A production rate is a measure of the typical amount of time it takes for a manufacturing operation to produce its goods. Production rates vary according to a wide range of variables, from the availability of materials to the morale of employees. In an operation where production has multiple phases, some parts of the process can be more efficient than others. By calculating production rates, a manager can develop an understanding of the relative efficiency of his operation, and use this information to increase productivity and control costs.
Track the number of hours your workers spend in production over the course of a day, a week or a month. Decide whether you will include set-up costs, such as preparing machines for use, or unpacking materials. You can perform legitimate, useful calculations by including this extra time or by omitting it; you will simply be calculating different sets of data that are useful in different ways. A measure of time that includes set-up costs, gives a comprehensive picture of the efficiency of your operation, while a measure that omits it gives an accurate, focused statistic about the speed of your assembly line.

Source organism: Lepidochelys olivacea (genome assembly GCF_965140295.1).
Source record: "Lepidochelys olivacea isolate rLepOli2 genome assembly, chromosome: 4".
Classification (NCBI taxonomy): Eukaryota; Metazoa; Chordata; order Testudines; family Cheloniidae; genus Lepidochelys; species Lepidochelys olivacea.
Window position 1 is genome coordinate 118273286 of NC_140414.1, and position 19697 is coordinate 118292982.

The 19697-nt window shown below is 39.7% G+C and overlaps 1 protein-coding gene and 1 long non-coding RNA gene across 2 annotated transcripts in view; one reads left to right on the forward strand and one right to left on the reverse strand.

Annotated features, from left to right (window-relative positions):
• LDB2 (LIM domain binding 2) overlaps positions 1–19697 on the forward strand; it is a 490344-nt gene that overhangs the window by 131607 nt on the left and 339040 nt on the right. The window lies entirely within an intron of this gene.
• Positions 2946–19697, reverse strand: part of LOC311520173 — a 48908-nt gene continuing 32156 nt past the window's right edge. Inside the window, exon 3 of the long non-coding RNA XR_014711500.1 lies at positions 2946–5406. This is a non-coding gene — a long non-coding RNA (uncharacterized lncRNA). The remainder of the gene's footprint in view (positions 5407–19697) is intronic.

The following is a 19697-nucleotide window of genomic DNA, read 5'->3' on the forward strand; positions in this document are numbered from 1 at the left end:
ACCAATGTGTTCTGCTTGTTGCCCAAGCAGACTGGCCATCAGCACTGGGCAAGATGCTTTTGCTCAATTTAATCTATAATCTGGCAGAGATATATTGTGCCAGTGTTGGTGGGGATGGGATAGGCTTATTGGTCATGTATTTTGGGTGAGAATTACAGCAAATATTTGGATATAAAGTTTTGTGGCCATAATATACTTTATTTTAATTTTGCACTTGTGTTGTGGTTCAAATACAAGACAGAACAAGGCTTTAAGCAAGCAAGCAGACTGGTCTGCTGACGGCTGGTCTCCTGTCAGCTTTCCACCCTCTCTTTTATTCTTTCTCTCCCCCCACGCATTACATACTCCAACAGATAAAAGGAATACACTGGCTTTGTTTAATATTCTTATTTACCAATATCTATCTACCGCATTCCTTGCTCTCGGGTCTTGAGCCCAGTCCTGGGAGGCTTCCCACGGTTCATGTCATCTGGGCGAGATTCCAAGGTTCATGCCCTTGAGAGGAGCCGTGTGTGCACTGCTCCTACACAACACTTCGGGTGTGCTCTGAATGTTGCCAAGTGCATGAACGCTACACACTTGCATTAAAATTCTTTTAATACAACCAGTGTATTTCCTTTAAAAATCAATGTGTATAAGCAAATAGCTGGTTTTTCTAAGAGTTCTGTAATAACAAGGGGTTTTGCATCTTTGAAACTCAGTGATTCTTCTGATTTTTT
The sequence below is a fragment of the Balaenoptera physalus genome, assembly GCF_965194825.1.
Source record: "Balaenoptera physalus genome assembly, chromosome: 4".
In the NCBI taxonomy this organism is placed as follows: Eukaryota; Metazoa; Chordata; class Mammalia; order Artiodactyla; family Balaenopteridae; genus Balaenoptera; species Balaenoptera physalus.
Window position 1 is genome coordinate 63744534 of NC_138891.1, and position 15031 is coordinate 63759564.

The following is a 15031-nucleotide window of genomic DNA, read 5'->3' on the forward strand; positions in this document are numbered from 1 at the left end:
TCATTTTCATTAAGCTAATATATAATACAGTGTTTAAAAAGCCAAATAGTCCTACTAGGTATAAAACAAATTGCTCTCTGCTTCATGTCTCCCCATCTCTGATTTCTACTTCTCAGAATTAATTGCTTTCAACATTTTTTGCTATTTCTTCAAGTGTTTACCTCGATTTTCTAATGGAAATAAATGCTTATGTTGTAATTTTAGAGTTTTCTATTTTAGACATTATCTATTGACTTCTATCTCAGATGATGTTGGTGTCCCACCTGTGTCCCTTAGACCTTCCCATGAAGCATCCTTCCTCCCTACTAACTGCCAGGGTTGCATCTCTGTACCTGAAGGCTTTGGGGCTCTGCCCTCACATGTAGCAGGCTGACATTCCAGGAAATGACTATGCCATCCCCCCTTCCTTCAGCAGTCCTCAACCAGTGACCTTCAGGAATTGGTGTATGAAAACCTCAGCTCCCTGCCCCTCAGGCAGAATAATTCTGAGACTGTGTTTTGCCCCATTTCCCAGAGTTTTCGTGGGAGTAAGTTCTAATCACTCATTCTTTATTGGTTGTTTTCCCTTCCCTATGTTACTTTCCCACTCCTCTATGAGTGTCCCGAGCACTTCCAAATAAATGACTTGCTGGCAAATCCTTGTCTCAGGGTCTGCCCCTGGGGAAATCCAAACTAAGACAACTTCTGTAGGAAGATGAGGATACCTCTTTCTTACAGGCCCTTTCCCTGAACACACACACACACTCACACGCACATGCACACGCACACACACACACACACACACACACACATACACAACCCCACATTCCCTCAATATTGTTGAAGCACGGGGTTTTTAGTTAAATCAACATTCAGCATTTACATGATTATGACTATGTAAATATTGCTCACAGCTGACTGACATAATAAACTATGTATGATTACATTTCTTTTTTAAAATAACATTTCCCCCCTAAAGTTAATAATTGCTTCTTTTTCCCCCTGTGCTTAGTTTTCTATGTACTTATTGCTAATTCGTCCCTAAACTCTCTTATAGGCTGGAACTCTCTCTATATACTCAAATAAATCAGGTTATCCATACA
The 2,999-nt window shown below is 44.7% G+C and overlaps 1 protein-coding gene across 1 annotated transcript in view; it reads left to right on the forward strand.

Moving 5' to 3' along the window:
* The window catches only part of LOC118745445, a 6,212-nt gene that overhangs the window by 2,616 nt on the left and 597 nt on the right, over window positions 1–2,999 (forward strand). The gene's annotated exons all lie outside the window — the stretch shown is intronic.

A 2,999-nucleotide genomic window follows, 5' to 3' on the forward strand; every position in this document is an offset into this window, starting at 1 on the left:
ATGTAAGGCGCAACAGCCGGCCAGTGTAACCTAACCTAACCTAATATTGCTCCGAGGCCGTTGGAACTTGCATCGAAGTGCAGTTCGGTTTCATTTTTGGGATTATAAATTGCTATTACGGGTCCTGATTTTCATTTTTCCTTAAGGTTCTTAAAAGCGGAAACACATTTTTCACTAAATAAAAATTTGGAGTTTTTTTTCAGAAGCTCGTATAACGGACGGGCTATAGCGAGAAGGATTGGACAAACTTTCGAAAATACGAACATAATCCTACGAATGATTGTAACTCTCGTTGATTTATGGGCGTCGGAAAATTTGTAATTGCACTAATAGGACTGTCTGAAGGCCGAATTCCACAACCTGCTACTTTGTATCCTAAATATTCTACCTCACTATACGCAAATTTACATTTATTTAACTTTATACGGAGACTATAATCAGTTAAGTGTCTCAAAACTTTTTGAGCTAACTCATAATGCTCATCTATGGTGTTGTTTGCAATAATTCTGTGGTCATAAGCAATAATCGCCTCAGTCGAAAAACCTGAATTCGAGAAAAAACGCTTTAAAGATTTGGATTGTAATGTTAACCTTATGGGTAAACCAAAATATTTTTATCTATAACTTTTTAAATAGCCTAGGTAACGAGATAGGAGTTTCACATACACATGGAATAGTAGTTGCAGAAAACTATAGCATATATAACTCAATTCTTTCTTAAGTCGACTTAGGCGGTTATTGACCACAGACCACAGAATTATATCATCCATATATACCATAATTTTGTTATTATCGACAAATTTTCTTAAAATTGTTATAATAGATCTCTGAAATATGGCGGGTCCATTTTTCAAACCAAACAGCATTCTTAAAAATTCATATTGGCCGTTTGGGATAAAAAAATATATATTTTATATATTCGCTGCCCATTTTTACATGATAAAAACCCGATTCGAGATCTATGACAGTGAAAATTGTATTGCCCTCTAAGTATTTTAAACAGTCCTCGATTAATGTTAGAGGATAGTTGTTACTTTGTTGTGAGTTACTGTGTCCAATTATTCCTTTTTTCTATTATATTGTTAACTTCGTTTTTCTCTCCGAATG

Record the number of units that your team produces during the allotted time. Either track the number of units produced by the team as a whole, or track each phase of the operation individually, such as counting how many specific parts are assembled by the workers dedicated to producing them.
Divide the number of units produced by the number of hours it took to produce them. This gives you the production rate. Observe this figure over time and note what changes occur.